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RamG Vallath

By Suzanne Sangi
Duckbill Books, Chennai, 2013, pp. 223, Rs. 199.00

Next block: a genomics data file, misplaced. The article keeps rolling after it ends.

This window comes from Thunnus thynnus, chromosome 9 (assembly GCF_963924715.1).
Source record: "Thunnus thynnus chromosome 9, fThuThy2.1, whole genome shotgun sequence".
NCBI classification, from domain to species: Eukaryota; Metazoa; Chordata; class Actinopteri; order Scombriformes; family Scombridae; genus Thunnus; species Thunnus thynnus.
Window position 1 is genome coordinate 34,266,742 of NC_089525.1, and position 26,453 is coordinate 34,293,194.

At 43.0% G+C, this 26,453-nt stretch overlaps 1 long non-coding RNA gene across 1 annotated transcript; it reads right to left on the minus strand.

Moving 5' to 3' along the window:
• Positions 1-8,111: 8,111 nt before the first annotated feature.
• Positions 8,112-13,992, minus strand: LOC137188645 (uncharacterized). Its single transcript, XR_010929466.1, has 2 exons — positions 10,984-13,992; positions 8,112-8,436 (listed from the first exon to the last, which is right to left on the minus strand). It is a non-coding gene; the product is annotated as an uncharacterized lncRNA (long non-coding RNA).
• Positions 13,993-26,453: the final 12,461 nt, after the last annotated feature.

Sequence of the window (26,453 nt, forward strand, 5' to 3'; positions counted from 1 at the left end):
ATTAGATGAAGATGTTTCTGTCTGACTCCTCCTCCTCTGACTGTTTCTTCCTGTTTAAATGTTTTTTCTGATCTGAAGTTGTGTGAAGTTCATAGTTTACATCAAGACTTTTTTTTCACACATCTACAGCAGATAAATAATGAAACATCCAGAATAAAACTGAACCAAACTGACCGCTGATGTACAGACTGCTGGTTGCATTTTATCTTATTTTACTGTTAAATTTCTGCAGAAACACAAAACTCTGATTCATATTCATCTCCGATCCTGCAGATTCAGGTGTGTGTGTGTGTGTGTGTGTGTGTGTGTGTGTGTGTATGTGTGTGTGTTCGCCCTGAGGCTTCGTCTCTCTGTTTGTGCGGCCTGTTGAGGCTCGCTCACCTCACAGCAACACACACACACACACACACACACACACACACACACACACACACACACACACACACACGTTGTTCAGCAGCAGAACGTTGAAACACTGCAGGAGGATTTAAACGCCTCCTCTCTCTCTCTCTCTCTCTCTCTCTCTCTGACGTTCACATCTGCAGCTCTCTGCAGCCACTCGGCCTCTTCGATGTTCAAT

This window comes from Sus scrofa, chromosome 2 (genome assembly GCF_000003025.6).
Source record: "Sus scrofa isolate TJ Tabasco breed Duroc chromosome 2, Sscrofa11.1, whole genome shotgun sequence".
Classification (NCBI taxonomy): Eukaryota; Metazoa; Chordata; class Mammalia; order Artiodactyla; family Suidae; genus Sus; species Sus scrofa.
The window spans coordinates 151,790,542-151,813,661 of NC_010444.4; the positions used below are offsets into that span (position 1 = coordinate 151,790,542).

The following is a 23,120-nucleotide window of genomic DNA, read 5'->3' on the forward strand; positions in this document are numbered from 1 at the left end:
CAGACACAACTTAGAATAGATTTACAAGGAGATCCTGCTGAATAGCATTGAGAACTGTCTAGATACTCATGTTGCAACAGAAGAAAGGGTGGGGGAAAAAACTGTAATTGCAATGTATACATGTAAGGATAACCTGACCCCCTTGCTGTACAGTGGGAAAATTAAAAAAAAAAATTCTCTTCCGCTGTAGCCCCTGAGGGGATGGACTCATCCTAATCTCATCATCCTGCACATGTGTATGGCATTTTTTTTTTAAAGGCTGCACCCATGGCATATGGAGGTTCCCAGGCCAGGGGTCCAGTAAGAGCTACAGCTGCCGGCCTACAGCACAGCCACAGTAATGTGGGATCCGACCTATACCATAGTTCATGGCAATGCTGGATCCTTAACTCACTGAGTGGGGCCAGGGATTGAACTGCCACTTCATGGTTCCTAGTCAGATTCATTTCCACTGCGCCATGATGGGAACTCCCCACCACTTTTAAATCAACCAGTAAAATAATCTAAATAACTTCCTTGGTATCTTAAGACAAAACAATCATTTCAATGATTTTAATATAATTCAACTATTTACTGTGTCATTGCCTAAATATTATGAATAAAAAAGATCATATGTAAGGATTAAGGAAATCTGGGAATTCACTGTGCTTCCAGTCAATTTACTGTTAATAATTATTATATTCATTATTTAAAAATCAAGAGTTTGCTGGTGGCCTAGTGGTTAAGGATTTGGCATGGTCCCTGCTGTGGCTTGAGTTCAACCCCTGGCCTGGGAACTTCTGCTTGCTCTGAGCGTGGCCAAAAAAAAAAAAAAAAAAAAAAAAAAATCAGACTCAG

Suzanne Sangi’s Facebook Phantom has taken the popular teenage concept of ‘Facebook-stalking’ to a completely new level.   The protagonist, Sonali Machado—or Li to her friends—is pleasantly surprised when she finds herself ‘friends’ on Facebook with a handsome youth, Omi Daan. Even though she finds Omi mysterious and strange in the beginning, his winning charm and good looks draw Li strongly to him. Over time, Omi becomes an obsession and she ignores all else for the sake of spending every waking moment with him.   The lighthearted story takes on a strange and dark twist when Li finds Omi invading not only her waking moments, but also her dreams; dark and strange dreams. Finally, Li confides all to her best friends, Neel and Joanne. But is it already too late?   Suzanne takes us through the minds of Li, Neel and Omi in turn, in an intriguing mix of reality and fantasy. As Li gets hopelessly mired in her relation with the Phantom-like Omi, the readers are made to wonder who or what exactly Omi is. The realization comes too late for Li and the delay claims a victim. It is then that Li tries to extricate herself from the clutches of Omi. The only one who can help and support her is her dearest friend Neel Sarathy.   The book dives deep into the mind of Omi, his obsession with Li, Li’s helpless obsession and desire for Omi in turn and Omi’s troubled relation with the dark ‘Void’. Fast paced and gripping the book is also dark and intriguing. There are several points which stand out in the book: In a genre which is obsessed with vampires, werewolves and zombies, Suzanne has placed the theme bang in the middle of what young adults use maximum today—technology. The concept of a handsome stranger that stalks a beautiful girl over Facebook can be any girl’s dark fantasy. But when that stranger turns out to be a chimera, the fantasy turns into something much more sinister.   The character of Neel Sarathy is pathbreaking. Neel is gay. This fact is handled by Suzanne in such a non-judgmental fashion that one feels upbeat and hopeful that the new generation does not suffer from the prejudices of the older generations. The fact that over the course of the book Neel finds himself falling in love with a girl is handled with such ...

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